Duterte’s Art of the Deal
In this sense, Duterte shares significant similarities with other successful strongmen such as Recep Tayyip Erdoğan and Vladimir Putin, who upended the politics of their respective countries by promising an alternative form of governance and political worldview under a firm and decisive style of leadership. Both Erdogan and Putin, for instance, not only rejected the domestic policies of Atatürk’s and Yeltsin’s heirs respectively, but also their Western-looking foreign policy.
But Duterte’s ability to overhaul the Philippines’ business-as-usual politics and position on the South China Sea wouldn’t have been possible absent his domination, albeit tenuous and temporary, of the political class and, to a lesser degree, the state apparatus.
And this brings us to the second factor, which is the “authoritarianization” of Philippine political system. The rapid concentration of power in Dutetre’s hands, as normal institutions of checks and balances fell into a state of hibernation, provided him a unique space to almost unilaterally refashion Philippine foreign policy.
The third factor is the lack of clear American commitment to the Philippines in the South China Sea. Year after year, the Obama administration refused to clarify whether it would come to the Philippines’ rescue in an event of conflict with China in the South China Sea. In terms of military assistance, Washington, Duterte and his supporters fret, has been significantly more generous, both in quantity and quality of military aid, to countries such as Egypt, which neither face a direct threat from external powers nor have a formal alliance with America.
In a survey conducted between December 6–11 of 2016 by Pulse Asia, a leading public opinion polling body in the Philippines, fifty percent of respondents were either undecided (thirty-three percent) or disagreed (seventeen percent) when asked if “security/defense relations with the US have been beneficial to the Philippines.” That is a remarkably high number in a country, which has had a century-old security alliance with America. The implication is clear: America suffers from a credibility gap, and Duterte has exploited this with conviction and verve.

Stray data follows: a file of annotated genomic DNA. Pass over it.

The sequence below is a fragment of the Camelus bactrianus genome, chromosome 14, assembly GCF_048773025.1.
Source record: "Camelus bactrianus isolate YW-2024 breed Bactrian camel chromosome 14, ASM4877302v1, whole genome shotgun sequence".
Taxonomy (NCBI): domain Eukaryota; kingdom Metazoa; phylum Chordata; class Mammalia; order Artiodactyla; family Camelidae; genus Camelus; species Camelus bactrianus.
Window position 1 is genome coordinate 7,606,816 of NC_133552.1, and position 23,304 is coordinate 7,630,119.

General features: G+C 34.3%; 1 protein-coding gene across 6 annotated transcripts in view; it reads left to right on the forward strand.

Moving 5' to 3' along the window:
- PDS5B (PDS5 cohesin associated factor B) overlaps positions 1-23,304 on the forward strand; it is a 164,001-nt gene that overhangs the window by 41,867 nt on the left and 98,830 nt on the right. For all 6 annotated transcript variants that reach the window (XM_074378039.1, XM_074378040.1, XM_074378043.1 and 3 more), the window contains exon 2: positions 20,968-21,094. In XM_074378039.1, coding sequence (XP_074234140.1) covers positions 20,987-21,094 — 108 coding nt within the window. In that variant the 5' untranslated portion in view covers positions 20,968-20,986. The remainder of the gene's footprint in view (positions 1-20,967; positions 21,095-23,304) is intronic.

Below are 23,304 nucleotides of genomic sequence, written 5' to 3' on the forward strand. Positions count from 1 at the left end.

Interestingly, when respondents were asked in December 2016 whether the “Philippines should explore security/defense cooperation with China and Russia than the United States,” forty-seven percent expressed support. And this brings us to the fourth factor: in contrast to the Obama administration’s strategic equivocations, China made it clear, from the very onset, that it is willing to offer the Philippines both maritime and economic concessions in exchange for Manila setting aside the arbitration issue and, if possible, downgrading ties with America.
In 2016, Chinese ambassador to Manila, Zhao Jian, met Duterte more than any other foreign dignitary. During these extensive discussions, which gained pace right after Duterte’s electoral victory, Beijing and Manila discussed most sensitive issues, including the South China Sea disputes. The Asian powerhouse also made the sticks clear: The Philippines risks military confrontation, diplomatic isolation, and significant foregone investment opportunities if it refuses to change gear in the South China Sea.
Senior Western diplomats often quip that their Chinese counterpart has become a de facto adviser to the new Filipino president. Some have described the Chinese envoy, quite derisively, as “the whisperer,” given his unusual proximity to the Filipino president.
Lastly, it is important to take into account Duterte’s “personalization” of foreign policy. Not only he has strengthened his grip on the state apparatus, but he has also injected more of his own personal emotions into the policymaking process as well as diplomatic pronouncements.
As studies show, the emergence of such Sultanistic administrations is usually accompanied by wild swings, often both in rhetoric and substance, in foreign policy, as has been observed in the case of Turkey (under Recep Tayyip Erdoğan) and Russia (under Vladimir Putin). His tirades against America, for instance, are largely driven by his personal antipathy toward America, which stretches back to his years as mayor of Davao City. These historical wounds were rekindled when America began to criticize Dutetre’s signature policy, the campaign against drugs, in his first month in office.